The Link Between Eggs And Vegetables

New research from Purdue University reveals that adding eggs to a salad that also contains a variety of raw vegetables is an effective way to improve the absorption of carotenoids. Carotenoids are fat-soluble nutrients that help reduce inflammation and oxidative stress.
For the study published in the American Journal of Clinical Nutrition 16 people consumed at different times a raw mixed vegetable salad with no eggs, a salad with one-and-a-half eggs, and a salad with three eggs. Scrambled eggs were used to make sure that everyone consumed all of the yolk and egg whites.
All of the salads were served with three grams of canola oil. The second salad contained 75 grams of scrambled whole eggs. The third salad contained 150 grams of scrambled whole eggs.
Unique Types Of Carotenoids

One interesting finding is that the absorption of carotenoids was 3.8 fold higher when the salad included three eggs instead of no eggs.
"Eating a salad with a variety of colorful vegetables provides several unique types of carotenoids, including beta-carotene, lutein, zeaxanthin and lycopene," said Wayne Campbell, a professor of nutrition science. "The lipid contained in whole eggs enhances the absorption of all these carotenoids. While other egg forms were not tested, we believe the results would be comparable as long as the egg yolk is consumed. The lipids in salad dressings also increase the absorption of carotenoids but it is easy to overuse salad dressings and consume excess calories. Many salad dressings contain about 140 to 160 calories per serving, about two tablespoons. One large whole egg is about 70 calories and provides six grams of protein. People are at a greater risk of putting too many calories on a salad because they don't always know proper portion sizes for salad dressings, but you do know the portion size of an egg."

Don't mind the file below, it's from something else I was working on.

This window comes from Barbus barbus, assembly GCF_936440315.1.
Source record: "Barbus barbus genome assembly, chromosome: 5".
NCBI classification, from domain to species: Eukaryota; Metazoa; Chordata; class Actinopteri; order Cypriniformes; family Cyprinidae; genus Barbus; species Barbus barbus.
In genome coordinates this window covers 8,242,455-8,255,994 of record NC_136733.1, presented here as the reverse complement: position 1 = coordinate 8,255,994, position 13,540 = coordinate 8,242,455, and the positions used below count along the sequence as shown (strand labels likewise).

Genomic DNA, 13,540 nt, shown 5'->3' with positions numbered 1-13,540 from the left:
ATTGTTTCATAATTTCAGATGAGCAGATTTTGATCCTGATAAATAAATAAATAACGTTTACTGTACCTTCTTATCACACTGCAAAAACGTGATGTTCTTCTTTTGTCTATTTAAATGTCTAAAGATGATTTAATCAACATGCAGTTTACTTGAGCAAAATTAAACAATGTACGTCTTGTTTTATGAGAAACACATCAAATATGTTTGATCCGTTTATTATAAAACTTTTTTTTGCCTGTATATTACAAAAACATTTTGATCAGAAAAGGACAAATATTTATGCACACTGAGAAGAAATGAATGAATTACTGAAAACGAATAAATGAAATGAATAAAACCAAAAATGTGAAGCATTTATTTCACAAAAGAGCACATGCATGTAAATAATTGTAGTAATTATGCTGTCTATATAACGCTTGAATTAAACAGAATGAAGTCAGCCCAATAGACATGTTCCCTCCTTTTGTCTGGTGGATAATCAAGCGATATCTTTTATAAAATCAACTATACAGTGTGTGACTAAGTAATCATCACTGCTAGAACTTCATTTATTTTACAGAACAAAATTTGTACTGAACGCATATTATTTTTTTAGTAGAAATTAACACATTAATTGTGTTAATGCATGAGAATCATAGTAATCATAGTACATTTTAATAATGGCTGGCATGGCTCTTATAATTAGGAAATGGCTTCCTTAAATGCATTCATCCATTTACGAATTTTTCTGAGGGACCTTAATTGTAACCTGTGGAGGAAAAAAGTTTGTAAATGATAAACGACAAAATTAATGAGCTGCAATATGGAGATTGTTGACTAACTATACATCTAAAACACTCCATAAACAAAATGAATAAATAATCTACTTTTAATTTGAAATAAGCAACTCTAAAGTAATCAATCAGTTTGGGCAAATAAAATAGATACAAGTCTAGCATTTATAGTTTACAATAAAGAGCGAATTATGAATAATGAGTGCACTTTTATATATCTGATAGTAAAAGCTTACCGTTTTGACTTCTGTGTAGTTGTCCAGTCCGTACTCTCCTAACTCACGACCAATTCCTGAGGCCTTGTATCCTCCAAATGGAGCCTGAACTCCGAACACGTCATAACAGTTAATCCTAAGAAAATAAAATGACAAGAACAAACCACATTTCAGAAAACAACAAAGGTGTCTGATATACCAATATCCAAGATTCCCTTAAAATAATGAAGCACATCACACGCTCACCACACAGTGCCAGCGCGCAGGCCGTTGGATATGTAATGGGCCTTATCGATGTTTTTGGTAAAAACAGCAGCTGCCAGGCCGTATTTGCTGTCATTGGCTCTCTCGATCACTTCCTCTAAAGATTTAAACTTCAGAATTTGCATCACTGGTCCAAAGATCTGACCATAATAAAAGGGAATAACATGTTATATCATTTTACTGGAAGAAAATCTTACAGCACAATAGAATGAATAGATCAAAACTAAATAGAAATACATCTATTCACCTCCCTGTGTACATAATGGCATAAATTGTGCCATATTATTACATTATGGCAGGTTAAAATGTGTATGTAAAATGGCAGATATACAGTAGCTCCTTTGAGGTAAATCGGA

"Most people do not eat enough vegetables in their diets, and at the same time, people are consuming salad dressings that have less fat or are fat-free," added Jung Eun Kim, a postdoctoral researcher in Purdue's Department of Nutrition Science. "Our research findings support that people obtained more of the health-promoting carotenoids from raw vegetables when cooked whole eggs were also consumed. Eggs, a nutrient-rich food containing essential amino acids, unsaturated fatty acids and B vitamins, may be used to increase the nutritive value of vegetables, which are under consumed by the majority of people living in the United States."

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